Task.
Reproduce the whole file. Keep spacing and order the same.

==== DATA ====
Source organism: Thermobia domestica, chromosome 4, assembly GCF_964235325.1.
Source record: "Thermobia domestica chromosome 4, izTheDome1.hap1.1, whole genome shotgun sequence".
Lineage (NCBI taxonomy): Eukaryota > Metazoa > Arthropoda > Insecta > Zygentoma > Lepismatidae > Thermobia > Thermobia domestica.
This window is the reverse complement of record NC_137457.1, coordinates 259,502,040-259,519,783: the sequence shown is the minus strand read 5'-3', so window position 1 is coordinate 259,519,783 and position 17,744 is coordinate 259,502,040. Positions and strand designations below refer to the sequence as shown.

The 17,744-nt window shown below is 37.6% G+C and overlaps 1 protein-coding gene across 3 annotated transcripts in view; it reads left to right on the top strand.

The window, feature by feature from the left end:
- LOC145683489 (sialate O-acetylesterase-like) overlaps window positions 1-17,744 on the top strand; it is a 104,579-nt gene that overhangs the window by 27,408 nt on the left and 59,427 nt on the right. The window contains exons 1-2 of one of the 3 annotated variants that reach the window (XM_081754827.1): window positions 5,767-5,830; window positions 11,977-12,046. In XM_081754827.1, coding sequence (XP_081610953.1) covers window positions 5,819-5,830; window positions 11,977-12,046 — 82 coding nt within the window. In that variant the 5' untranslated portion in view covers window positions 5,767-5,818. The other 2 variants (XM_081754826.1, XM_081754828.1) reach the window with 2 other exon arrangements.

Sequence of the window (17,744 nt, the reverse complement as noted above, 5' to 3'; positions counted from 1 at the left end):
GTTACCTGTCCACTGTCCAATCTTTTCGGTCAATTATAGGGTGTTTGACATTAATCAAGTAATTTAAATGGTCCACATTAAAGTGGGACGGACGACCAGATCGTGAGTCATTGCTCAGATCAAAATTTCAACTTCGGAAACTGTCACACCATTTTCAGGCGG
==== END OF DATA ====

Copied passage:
Source organism: Thermobia domestica, chromosome 4, assembly GCF_964235325.1.
Source record: "Thermobia domestica chromosome 4, izTheDome1.hap1.1, whole genome shotgun sequence".
Lineage (NCBI taxonomy): Eukaryota > Metazoa > Arthropoda > Insecta > Zygentoma > Lepismatidae > Thermobia > Thermobia domestica.
This window is the reverse complement of record NC_137457.1, coordinates 259,502,040-259,519,783: the sequence shown is the minus strand read 5'-3', so window position 1 is coordinate 259,519,783 and position 17,744 is coordinate 259,502,040. Positions and strand designations below refer to the sequence as shown.

The 17,744-nt window shown below is 37.6% G+C and overlaps 1 protein-coding gene across 3 annotated transcripts in view; it reads left to right on the top strand.

The window, feature by feature from the left end:
- LOC145683489 (sialate O-acetylesterase-like) overlaps window positions 1-17,744 on the top strand; it is a 104,579-nt gene that overhangs the window by 27,408 nt on the left and 59,427 nt on the right. The window contains exons 1-2 of one of the 3 annotated variants that reach the window (XM_081754827.1): window positions 5,767-5,830; window positions 11,977-12,046. In XM_081754827.1, coding sequence (XP_081610953.1) covers window positions 5,819-5,830; window positions 11,977-12,046 — 82 coding nt within the window. In that variant the 5' untranslated portion in view covers window positions 5,767-5,818. The other 2 variants (XM_081754826.1, XM_081754828.1) reach the window with 2 other exon arrangements.

Sequence of the window (17,744 nt, the reverse complement as noted above, 5' to 3'; positions counted from 1 at the left end):
GTTACCTGTCCACTGTCCAATCTTTTCGGTCAATTATAGGGTGTTTGACATTAATCAAGTAATTTAAATGGTCCACATTAAAGTGGGACGGACGACCAGATCGTGAGTCATTGCTCAGATCAAAATTTCAACTTCGGAAACTGTCACACCATTTTCAGGCGG